Tag Archives: ethanol

Brazil’s ethanol in demand at the expense of sugar production.

Brazil’s forecast for the 2012/13 cane crush is unchanged at 512 million tonnes of cane and 31 million tonnes of sugar according to Datagro.  These figures are for center south production of between 545 and 575 million tonnes of sugar cane.  The price and demand for gasoline will determine sugar output in the coming season with U.S. demand for ethanol a possible reason for increased ethanol output in Brazil as opposed to sugar.  The U.S. is likely to import 2.5 billion litres of Brazilian ethanol up from 1.5 litres.

Dry weather resulted in Brazil’s 2012/13 sugar forecast being reduced by 1.5 million tonnes in September due to dry weather and lower yields.  Gasoline prices and U.S. demand for ethanol are variables likely to be monitored for further changes to forecasts.  Also being monitored is a possible decision by Brazil to increase the ethanol content in gasoline from 20% to 25%.  This would increase ethanol production at the expense of sugar production.

The increased demand for Brazilian ethanol described above would account for approximately 35 million tonnes of sugar cane. Hence an equivalent reduction in sugar production may be anticipated.


World Sugar Outlook 2012

A consensus of analysts see sugar prices falling during 2012 with the world sugar surplus seen at just under 8 million tonnes in 2011/12 and falling to just over 3 million tonnes in 2012/13.  This is somewhat dependent on whether output will fully recover in the world largest producer Brazil, the amount of cane diverted to produce ethanol and exports from India.  Nevertheless, the surplus for 2011/12 creates a likely bearish market during 2012.

A fall in sugar prices may result in Brazilian millers diverting sugar to ethanol production.  Large harvests in Europe, India and Thailand have resulted in a higher world surplus.

It is believed that Brazil’s production will not recover significantly as the lower production figures are not due to weather or the amount of cane diverted to ethanol production but mainly due to older rations and lower yields.  Therefore, investment is required for an increase in yields and higher Brazilian production.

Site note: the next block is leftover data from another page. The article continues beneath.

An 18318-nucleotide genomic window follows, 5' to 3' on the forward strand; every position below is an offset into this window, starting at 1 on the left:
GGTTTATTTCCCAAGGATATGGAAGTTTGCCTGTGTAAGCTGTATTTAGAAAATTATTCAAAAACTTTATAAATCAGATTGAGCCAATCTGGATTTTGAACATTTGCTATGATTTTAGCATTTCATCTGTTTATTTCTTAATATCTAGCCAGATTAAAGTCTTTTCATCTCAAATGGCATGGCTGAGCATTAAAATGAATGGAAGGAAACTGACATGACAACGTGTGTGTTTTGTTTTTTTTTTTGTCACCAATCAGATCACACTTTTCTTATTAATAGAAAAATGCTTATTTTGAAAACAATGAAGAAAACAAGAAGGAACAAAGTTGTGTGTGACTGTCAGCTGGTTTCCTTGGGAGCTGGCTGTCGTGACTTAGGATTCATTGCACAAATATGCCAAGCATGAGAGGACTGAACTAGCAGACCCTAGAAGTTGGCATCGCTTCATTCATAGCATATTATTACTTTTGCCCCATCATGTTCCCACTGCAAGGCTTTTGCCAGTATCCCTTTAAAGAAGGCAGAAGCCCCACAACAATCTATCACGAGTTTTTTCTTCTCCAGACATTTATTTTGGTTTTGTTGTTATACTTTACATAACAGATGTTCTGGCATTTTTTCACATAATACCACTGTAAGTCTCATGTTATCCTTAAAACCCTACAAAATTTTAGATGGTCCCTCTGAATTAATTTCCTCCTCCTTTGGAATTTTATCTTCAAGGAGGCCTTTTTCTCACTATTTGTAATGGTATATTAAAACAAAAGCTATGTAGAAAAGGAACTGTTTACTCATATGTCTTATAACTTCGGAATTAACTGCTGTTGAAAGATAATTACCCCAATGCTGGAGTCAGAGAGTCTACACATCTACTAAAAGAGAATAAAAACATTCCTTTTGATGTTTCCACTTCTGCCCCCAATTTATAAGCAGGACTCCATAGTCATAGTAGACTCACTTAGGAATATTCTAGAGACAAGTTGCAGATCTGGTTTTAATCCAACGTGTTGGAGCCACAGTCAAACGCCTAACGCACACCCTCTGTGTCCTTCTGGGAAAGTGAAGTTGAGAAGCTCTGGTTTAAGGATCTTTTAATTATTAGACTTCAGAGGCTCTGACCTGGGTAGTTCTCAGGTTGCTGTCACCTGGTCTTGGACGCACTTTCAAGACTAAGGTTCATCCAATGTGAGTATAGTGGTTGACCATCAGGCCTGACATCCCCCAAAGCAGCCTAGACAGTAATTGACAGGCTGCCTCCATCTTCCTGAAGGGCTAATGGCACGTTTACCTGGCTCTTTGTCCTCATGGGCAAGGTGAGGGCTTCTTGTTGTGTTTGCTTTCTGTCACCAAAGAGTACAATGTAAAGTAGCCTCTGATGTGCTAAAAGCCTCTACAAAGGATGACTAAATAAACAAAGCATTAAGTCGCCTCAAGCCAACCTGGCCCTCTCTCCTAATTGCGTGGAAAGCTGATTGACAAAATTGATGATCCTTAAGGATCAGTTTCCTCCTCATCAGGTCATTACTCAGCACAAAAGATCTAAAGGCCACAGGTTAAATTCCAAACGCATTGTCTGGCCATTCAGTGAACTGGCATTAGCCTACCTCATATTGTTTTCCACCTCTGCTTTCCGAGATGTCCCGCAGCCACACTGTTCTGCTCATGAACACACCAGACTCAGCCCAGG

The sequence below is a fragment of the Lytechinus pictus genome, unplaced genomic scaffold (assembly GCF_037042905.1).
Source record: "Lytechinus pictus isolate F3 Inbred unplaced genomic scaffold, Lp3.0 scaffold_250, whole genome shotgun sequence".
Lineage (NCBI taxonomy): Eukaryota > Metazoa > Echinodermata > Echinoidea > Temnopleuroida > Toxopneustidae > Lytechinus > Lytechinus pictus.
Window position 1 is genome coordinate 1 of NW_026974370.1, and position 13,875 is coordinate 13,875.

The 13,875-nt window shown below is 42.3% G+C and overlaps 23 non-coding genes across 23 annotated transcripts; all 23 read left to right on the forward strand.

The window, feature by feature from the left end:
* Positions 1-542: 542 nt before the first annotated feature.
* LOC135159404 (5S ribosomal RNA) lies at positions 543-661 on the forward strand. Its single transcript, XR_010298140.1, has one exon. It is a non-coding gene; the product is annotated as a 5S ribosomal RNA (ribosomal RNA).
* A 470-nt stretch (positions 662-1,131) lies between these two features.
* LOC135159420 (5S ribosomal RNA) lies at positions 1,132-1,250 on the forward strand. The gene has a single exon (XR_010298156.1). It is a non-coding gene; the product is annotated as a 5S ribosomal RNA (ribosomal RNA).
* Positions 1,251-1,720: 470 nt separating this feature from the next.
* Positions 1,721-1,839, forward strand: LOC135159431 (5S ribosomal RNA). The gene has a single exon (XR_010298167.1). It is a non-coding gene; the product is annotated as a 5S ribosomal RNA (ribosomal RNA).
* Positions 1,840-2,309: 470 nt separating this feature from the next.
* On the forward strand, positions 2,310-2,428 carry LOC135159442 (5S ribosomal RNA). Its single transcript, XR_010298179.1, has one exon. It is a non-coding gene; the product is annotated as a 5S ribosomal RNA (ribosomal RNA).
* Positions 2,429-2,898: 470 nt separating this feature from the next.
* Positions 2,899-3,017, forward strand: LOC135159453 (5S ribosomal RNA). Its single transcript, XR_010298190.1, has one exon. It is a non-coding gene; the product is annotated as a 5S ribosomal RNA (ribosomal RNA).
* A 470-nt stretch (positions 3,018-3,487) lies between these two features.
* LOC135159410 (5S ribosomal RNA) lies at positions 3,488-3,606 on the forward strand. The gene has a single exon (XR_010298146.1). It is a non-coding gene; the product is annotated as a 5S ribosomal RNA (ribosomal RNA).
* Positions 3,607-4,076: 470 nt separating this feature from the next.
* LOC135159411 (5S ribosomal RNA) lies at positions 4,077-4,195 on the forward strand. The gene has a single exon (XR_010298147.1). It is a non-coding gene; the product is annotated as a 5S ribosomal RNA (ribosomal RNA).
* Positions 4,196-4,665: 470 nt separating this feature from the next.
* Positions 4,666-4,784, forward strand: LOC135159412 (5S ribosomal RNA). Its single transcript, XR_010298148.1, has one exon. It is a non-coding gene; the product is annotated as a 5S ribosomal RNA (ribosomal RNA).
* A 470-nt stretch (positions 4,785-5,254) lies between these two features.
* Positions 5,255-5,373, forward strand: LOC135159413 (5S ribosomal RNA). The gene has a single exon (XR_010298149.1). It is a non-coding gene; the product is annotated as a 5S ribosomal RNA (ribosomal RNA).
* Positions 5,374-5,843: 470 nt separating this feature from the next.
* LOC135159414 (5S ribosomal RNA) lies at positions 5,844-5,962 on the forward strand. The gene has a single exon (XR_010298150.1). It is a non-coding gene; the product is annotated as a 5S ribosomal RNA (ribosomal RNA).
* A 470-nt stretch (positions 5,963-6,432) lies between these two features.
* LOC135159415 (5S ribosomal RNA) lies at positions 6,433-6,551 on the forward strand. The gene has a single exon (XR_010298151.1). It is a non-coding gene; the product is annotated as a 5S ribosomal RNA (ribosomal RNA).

Raw sugar prices are forecast at around 22 cents during the second quarter during the Brazilian centre south harvest and at around 24 cents at the end of 2012.  White sugar is forecast at around $600 during the second quarter and around the same at the end of 2012.  Weather patterns could alter this forecast price projection.

The weather phenomena La Nina and El Nino are factors potentially impacting sugar supply.  La Nina tends to result in drier weather in the centre south of Brazil thereby delaying crops, harvesting and crushing.  El Nino which follows La Nina after the second quarter gives wetter conditions potentially impacting sucrose content.    La Nina also results in heavy rains, flooding in the Asia-Pacific region and occasional drought in Africa and South America.

White sugar is currently trading around $626.50 and raw sugar at 24.62 cents.

A major factor determining sugar prices during 2012 will be the price of ethanol and as a consequence the decisions by Brazilian mills to divert cane to ethanol production.  The ethanol parity is currently around the 20 cents a pound for raw sugar.  Below this raw sugar price mills would be expected to convert cane to ethanol and not to sugar.

Brazil likely to lower ethanol mix in gasoline adding to sugar supplies

Brazil may announce that it is lowering the percentage of ethanol required to be mixed in gasoline.  The primary source of ethanol in Brazil is from sugar cane and if the requirement for 25% ethanol is eased to 18% this would free up sugar supplies that would have otherwise been diverted to ethanol production.